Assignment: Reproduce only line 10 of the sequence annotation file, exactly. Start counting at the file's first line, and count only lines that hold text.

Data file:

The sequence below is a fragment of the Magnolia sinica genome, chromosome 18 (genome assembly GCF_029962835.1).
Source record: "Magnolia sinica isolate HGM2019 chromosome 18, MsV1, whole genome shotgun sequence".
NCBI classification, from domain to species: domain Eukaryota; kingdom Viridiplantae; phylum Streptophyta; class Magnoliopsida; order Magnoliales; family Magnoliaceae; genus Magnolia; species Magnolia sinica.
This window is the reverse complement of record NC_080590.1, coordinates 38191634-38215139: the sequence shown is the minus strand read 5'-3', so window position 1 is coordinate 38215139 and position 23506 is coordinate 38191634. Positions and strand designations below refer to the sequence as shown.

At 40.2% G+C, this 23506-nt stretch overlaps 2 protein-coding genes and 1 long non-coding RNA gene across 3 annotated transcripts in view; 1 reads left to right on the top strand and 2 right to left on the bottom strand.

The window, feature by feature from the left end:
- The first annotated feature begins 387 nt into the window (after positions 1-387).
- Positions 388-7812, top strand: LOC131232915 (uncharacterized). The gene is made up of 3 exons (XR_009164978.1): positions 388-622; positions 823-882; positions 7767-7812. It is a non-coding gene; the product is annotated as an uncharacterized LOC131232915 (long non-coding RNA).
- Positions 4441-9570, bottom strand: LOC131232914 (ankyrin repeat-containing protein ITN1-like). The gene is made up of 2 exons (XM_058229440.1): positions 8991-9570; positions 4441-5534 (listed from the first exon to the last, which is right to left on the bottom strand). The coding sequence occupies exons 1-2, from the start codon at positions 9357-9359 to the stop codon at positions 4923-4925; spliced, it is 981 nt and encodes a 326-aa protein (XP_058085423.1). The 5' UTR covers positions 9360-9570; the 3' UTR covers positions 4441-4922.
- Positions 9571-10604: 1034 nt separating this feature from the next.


- Positions 9571-10604: 1034 nt separating this feature from the next.